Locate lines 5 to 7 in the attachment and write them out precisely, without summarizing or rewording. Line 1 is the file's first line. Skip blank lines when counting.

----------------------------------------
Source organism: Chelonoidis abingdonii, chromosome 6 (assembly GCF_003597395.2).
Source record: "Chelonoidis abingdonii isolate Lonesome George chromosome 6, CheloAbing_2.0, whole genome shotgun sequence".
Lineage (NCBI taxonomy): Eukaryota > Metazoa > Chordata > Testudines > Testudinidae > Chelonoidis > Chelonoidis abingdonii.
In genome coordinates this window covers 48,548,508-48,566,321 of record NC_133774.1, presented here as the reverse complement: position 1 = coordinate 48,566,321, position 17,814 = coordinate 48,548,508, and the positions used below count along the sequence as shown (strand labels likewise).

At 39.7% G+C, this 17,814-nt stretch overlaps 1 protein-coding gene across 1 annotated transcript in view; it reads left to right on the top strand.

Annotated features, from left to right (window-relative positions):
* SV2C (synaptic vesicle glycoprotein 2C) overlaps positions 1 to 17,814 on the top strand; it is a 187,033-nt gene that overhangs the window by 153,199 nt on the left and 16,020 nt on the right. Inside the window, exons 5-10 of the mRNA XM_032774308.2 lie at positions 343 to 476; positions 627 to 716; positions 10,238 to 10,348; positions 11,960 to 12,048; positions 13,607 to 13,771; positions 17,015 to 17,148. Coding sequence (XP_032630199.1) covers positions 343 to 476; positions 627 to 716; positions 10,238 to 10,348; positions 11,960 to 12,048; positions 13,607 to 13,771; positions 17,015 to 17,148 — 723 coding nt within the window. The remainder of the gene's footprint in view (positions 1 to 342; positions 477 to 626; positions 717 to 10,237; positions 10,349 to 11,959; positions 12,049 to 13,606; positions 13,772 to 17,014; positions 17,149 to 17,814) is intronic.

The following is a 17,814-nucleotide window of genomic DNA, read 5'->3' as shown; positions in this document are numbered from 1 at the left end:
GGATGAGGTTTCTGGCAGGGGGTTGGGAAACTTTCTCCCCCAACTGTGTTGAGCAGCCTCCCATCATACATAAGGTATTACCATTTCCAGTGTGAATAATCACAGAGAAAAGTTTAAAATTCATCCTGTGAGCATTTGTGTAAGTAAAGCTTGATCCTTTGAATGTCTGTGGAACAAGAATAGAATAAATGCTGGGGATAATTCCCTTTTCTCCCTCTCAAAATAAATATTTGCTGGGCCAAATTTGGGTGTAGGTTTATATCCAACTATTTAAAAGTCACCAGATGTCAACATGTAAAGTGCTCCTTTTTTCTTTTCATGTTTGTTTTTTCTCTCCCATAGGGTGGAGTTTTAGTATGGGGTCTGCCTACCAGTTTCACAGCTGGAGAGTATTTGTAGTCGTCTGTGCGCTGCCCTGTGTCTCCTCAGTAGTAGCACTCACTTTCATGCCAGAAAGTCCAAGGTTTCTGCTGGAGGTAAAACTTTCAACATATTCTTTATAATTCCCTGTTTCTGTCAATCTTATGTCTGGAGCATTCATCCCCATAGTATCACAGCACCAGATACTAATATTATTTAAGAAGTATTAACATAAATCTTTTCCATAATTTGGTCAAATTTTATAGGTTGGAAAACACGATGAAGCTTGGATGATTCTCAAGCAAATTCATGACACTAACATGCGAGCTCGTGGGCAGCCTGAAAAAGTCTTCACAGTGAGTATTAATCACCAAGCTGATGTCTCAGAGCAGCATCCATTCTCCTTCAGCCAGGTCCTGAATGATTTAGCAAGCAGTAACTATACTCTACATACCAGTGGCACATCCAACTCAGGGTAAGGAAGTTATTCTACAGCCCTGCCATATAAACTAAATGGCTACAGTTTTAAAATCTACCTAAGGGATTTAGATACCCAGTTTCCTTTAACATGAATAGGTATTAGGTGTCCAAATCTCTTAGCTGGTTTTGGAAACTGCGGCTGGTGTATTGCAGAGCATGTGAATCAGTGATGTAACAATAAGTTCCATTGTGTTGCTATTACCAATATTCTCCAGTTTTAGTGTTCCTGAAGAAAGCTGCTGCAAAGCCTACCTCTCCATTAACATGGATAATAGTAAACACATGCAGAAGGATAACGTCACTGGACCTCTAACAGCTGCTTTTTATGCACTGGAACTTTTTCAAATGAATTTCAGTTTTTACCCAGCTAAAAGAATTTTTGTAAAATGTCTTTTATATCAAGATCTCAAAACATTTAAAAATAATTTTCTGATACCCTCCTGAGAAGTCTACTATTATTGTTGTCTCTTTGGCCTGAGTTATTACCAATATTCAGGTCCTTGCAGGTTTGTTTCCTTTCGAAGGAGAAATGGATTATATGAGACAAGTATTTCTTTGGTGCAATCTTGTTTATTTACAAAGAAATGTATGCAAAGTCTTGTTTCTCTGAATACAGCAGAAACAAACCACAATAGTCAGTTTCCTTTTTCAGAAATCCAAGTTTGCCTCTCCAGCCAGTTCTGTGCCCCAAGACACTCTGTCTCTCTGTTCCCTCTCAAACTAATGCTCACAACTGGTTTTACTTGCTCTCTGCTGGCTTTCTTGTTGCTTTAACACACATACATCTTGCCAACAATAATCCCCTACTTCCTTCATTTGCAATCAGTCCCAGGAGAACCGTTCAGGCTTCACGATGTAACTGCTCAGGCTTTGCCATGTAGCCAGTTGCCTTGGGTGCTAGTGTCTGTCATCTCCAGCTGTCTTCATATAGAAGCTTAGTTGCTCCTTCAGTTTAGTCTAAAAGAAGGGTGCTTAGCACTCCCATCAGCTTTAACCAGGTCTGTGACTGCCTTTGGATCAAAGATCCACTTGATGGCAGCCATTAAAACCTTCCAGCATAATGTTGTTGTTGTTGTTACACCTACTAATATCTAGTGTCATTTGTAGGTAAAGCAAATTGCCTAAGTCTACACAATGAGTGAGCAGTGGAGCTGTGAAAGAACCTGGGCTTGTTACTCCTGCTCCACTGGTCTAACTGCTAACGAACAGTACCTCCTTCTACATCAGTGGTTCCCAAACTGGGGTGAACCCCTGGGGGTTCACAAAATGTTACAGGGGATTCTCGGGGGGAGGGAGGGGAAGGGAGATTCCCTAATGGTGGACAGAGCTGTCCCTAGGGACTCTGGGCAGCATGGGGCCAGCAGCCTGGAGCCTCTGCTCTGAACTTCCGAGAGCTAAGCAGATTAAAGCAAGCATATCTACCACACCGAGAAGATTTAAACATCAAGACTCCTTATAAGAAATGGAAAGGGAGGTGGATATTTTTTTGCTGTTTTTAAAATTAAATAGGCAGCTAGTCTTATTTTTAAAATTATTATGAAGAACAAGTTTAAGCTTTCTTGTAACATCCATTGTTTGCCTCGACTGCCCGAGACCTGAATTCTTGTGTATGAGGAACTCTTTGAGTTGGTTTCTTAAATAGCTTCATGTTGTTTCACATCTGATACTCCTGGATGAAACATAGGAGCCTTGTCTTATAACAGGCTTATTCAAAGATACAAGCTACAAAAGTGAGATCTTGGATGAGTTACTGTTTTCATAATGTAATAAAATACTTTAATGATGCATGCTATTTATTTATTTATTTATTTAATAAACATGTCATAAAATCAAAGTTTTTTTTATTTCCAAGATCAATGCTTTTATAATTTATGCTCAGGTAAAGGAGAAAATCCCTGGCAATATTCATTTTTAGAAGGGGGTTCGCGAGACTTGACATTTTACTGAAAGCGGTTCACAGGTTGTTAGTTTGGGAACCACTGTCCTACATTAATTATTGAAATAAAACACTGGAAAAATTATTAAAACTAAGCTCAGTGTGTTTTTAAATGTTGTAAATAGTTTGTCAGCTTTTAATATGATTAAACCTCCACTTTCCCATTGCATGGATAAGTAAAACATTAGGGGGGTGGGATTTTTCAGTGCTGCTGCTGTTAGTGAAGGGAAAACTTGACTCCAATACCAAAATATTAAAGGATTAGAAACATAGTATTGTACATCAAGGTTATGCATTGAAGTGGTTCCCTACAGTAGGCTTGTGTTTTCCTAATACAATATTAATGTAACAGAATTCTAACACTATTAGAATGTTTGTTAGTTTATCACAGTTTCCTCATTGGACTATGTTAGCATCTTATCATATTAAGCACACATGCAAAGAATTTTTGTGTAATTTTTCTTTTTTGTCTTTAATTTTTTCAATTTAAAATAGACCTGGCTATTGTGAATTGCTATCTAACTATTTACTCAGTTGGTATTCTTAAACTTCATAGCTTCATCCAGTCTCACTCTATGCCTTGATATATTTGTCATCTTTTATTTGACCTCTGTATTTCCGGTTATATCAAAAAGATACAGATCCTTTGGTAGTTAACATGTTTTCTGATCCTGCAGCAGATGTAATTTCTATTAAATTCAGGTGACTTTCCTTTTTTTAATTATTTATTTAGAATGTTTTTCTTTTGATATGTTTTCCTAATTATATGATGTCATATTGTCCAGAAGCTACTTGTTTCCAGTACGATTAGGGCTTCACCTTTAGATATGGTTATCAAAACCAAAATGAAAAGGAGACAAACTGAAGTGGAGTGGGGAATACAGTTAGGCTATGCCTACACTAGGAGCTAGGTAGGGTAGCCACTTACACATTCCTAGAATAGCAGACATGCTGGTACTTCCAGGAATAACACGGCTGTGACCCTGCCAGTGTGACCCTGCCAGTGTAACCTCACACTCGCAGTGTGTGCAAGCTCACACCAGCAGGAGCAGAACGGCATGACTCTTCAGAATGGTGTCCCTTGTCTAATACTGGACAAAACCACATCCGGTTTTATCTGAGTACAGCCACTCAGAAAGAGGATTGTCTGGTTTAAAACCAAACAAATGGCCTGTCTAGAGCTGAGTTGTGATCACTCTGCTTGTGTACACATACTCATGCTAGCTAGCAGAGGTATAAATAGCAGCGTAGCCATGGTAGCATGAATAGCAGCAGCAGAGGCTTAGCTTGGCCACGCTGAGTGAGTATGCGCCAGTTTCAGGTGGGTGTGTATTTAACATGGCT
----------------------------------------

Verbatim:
At 39.7% G+C, this 17,814-nt stretch overlaps 1 protein-coding gene across 1 annotated transcript in view; it reads left to right on the top strand.

Annotated features, from left to right (window-relative positions):
* SV2C (synaptic vesicle glycoprotein 2C) overlaps positions 1 to 17,814 on the top strand; it is a 187,033-nt gene that overhangs the window by 153,199 nt on the left and 16,020 nt on the right. Inside the window, exons 5-10 of the mRNA XM_032774308.2 lie at positions 343 to 476; positions 627 to 716; positions 10,238 to 10,348; positions 11,960 to 12,048; positions 13,607 to 13,771; positions 17,015 to 17,148. Coding sequence (XP_032630199.1) covers positions 343 to 476; positions 627 to 716; positions 10,238 to 10,348; positions 11,960 to 12,048; positions 13,607 to 13,771; positions 17,015 to 17,148 — 723 coding nt within the window. The remainder of the gene's footprint in view (positions 1 to 342; positions 477 to 626; positions 717 to 10,237; positions 10,349 to 11,959; positions 12,049 to 13,606; positions 13,772 to 17,014; positions 17,149 to 17,814) is intronic.